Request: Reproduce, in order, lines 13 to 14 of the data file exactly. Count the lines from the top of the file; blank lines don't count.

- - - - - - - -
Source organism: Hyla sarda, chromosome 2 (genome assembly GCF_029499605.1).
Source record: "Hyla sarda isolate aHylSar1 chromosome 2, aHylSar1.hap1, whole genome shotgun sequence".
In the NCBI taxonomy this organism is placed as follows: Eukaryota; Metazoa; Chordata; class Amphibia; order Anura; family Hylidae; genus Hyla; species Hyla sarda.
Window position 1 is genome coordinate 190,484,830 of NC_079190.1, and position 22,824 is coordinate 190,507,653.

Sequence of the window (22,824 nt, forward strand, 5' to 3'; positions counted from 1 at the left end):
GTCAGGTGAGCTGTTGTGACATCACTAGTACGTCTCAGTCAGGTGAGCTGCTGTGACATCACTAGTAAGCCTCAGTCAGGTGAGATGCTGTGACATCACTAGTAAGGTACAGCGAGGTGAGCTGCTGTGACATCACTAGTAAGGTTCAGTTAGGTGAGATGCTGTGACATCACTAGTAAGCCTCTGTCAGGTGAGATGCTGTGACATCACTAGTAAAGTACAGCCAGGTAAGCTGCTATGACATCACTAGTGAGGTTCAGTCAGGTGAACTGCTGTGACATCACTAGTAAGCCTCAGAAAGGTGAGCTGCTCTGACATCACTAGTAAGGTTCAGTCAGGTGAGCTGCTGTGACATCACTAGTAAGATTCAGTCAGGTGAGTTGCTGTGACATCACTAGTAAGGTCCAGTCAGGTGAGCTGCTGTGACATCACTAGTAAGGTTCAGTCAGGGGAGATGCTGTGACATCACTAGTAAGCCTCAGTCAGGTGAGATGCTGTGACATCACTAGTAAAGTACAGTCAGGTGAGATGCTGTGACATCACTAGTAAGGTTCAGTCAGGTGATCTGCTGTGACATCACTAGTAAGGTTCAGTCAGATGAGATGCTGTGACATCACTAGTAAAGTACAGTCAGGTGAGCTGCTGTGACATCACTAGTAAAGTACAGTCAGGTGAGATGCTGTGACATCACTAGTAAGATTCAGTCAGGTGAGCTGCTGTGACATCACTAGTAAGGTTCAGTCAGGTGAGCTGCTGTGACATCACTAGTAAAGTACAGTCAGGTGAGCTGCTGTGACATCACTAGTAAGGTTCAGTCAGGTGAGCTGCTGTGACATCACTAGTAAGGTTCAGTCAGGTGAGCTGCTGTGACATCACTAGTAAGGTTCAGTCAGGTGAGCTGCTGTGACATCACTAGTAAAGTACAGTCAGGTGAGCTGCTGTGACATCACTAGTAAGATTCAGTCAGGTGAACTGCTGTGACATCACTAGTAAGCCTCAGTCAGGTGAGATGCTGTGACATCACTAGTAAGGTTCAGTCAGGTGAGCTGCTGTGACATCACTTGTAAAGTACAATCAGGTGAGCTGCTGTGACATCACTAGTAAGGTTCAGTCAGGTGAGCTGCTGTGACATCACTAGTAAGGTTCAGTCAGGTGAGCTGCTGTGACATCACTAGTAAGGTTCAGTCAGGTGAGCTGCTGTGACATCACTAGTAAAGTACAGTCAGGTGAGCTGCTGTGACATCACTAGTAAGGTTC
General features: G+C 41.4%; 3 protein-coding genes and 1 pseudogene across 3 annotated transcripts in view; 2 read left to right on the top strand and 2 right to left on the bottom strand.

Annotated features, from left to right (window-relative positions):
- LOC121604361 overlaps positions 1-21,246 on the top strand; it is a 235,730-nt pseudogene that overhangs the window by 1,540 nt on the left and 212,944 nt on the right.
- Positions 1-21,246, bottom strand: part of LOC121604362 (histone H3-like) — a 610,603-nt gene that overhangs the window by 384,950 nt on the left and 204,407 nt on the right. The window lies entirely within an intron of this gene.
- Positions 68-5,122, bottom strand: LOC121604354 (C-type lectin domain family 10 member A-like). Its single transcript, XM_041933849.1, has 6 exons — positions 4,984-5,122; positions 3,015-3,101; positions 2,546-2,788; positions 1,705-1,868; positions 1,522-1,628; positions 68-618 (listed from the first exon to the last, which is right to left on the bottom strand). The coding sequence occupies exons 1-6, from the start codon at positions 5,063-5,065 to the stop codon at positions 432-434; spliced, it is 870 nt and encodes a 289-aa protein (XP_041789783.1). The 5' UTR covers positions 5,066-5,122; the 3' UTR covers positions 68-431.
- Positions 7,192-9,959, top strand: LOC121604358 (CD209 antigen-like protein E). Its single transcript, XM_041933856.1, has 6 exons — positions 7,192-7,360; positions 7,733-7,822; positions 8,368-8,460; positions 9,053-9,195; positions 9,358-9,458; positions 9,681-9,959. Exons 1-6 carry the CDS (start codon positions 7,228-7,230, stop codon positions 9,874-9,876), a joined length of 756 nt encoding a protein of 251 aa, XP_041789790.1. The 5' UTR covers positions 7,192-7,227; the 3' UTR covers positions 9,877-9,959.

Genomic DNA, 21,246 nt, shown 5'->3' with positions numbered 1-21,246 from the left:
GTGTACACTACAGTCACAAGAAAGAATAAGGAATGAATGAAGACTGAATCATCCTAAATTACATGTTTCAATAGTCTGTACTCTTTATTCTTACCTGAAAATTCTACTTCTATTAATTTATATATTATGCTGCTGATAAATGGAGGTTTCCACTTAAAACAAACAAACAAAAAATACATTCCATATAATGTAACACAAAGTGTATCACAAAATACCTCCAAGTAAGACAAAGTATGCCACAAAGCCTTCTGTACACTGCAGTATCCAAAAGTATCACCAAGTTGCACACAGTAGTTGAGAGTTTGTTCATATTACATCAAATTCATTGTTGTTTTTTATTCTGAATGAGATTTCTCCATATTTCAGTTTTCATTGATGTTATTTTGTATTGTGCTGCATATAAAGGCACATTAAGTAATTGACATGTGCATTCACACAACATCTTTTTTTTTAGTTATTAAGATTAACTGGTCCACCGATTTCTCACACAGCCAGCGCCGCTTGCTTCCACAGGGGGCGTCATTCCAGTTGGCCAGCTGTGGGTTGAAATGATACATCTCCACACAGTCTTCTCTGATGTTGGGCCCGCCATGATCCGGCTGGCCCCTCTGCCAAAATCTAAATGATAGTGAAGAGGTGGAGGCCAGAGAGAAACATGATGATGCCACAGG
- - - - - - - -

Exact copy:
Genomic DNA, 21,246 nt, shown 5'->3' with positions numbered 1-21,246 from the left:
GTGTACACTACAGTCACAAGAAAGAATAAGGAATGAATGAAGACTGAATCATCCTAAATTACATGTTTCAATAGTCTGTACTCTTTATTCTTACCTGAAAATTCTACTTCTATTAATTTATATATTATGCTGCTGATAAATGGAGGTTTCCACTTAAAACAAACAAACAAAAAATACATTCCATATAATGTAACACAAAGTGTATCACAAAATACCTCCAAGTAAGACAAAGTATGCCACAAAGCCTTCTGTACACTGCAGTATCCAAAAGTATCACCAAGTTGCACACAGTAGTTGAGAGTTTGTTCATATTACATCAAATTCATTGTTGTTTTTTATTCTGAATGAGATTTCTCCATATTTCAGTTTTCATTGATGTTATTTTGTATTGTGCTGCATATAAAGGCACATTAAGTAATTGACATGTGCATTCACACAACATCTTTTTTTTTAGTTATTAAGATTAACTGGTCCACCGATTTCTCACACAGCCAGCGCCGCTTGCTTCCACAGGGGGCGTCATTCCAGTTGGCCAGCTGTGGGTTGAAATGATACATCTCCACACAGTCTTCTCTGATGTTGGGCCCGCCATGATCCGGCTGGCCCCTCTGCCAAAATCTAAATGATAGTGAAGAGGTGGAGGCCAGAGAGAAACATGATGATGCCACAGG